SYKES, ARTHUR ASHLEY, 1683 or 4-1756.
Papers, [1730?]-1752.


EXTENT: .2 cubic ft. (1 half-size letter archives box)

ACCESS: Unrestricted

REPRODUCTION: All requests subject to limitations noted in departmental policies on reproduction.

COPYRIGHT: Information on copyright (literary rights) available from repository.

CITATION: Arthur Ashley Sykes Papers, MSS 021, Archives and Manuscripts Dept., Pitts Theology Library, Emory University. 

Historical Note

Author and theologian Arthur Ashley Sykes was born in London, England about 1684 and educated at St. Paul's School. In 1701 he was admitted to Corpus Christi College at Cambridge and elected to a scholarship the following year. Sykes received his B.A. in 1705, his M.A. in 1708 and his D.D. in 1726. He was presented to the vicarage of Godmersham, Kent in 1713 and to the rectory of Dry Drayton, Kent in 1714. On being presented to the rectory of Rayleigh in Essex in 1718 he resigned Dry Drayton and remained in the position until his death in 1756. A latitudinarian, Sykes was a voluminous writer of the school of Bishop Hoadley. According to The Dictionary of National Biography, "the catalogue of his works, chiefly pamphlets, fills fourteen octavo pages, and there are over eighty entries in the British Museum Catalogue".

Scope and Content

The collection consists of two series, Correspondence and Literary Works. The first series includes several letters to Sykes from Thomas Bott, 1744-1746; John Clarke, 1743; Caleb Fleming, 1746; and John Jackson, 1744. In the second series, Literary Works, are five works by Sykes including part of a commentary on a sermon by the theologian Daniel Waterland, ca 1730; three complete sermons and a fragment of one sermon; ca. 1752; a paraphrase of I Corinthians, n.d.; and miscellaneous notes on various subjects; n.d.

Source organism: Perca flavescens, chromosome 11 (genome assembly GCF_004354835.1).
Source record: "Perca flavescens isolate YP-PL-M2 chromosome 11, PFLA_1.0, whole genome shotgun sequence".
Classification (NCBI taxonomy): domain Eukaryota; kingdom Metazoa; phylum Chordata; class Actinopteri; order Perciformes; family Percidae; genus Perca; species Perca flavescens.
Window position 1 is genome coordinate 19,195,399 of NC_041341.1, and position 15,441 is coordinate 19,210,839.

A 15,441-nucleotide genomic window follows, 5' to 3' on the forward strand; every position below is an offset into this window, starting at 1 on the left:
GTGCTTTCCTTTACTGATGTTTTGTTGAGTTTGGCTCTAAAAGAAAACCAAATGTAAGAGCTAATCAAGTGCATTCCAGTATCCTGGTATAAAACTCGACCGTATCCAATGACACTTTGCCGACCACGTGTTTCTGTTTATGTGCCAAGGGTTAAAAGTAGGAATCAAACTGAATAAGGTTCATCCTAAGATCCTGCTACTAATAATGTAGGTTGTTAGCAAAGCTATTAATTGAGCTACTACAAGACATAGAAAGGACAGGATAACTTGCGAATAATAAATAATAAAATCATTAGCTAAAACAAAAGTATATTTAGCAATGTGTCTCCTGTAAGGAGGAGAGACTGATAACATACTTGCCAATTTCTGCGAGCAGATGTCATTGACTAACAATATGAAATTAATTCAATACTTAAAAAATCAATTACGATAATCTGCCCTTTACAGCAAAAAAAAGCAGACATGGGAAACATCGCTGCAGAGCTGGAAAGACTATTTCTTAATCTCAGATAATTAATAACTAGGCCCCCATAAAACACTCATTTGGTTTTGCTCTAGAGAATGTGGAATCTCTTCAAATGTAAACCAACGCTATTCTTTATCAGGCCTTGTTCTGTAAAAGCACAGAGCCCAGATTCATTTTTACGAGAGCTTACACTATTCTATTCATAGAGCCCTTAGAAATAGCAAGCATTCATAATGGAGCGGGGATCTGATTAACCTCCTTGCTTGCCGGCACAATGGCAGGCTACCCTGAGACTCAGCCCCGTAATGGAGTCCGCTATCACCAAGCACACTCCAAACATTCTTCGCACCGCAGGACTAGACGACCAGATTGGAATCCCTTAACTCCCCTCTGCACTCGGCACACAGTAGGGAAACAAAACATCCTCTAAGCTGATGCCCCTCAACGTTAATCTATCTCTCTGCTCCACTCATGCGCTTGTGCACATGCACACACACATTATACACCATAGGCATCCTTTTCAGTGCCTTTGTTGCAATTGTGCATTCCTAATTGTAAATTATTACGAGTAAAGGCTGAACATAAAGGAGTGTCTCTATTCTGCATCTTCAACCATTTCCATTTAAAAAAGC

The collection provides evidence that Sykes was indeed a serious scholar and kept company with some of the noted English theologians of his time. It reveals to the scholar some of the issues facing the Church of England in the 18th century and the approach taken to solve these questions.



                          I. Correspondence
1/1                     Thomas Bott to Sykes; 1744-1746. Seventeen letters concerning their work.

1/2                     Correspondence to Sykes; 1743-1746. Letters from John clarke mentioning
                           Isaac Newton, Caleb Fleming concerning his books on Demoniacs, and John
                           Jackson expressing criticism of Sykes work.

                        II.  Literary Works
1/3                     Sykes commentary on a sermon by Daniel Waterland; ca. 1730.

1/4                     Sermons; 1752.  [preservation copies]  Three complete sermons and one fragment.

1/5                     Paraphrase of I Corinthians; n.d.

1/6                     Miscellaneous notes; n.d.

1/7                     Sermons; 1752. [originals - closed due to preservation concerns]

Last Modified: 08/23/01